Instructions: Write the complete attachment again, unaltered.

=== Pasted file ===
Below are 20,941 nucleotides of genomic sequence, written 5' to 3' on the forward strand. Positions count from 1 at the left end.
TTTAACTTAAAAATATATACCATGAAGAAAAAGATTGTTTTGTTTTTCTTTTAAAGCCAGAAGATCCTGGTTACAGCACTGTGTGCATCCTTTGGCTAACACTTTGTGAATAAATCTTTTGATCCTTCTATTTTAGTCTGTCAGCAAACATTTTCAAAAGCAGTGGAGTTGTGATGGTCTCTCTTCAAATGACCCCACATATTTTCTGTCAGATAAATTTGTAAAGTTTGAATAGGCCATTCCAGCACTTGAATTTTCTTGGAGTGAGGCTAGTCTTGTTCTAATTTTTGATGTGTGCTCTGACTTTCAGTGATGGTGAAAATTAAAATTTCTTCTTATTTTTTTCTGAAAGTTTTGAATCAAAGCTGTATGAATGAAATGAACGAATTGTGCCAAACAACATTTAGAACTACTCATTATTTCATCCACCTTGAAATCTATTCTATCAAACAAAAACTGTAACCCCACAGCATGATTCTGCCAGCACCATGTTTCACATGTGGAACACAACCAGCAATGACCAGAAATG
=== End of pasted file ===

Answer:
Below are 20,941 nucleotides of genomic sequence, written 5' to 3' on the forward strand. Positions count from 1 at the left end.
TTTAACTTAAAAATATATACCATGAAGAAAAAGATTGTTTTGTTTTTCTTTTAAAGCCAGAAGATCCTGGTTACAGCACTGTGTGCATCCTTTGGCTAACACTTTGTGAATAAATCTTTTGATCCTTCTATTTTAGTCTGTCAGCAAACATTTTCAAAAGCAGTGGAGTTGTGATGGTCTCTCTTCAAATGACCCCACATATTTTCTGTCAGATAAATTTGTAAAGTTTGAATAGGCCATTCCAGCACTTGAATTTTCTTGGAGTGAGGCTAGTCTTGTTCTAATTTTTGATGTGTGCTCTGACTTTCAGTGATGGTGAAAATTAAAATTTCTTCTTATTTTTTTCTGAAAGTTTTGAATCAAAGCTGTATGAATGAAATGAACGAATTGTGCCAAACAACATTTAGAACTACTCATTATTTCATCCACCTTGAAATCTATTCTATCAAACAAAAACTGTAACCCCACAGCATGATTCTGCCAGCACCATGTTTCACATGTGGAACACAACCAGCAATGACCAGAAATG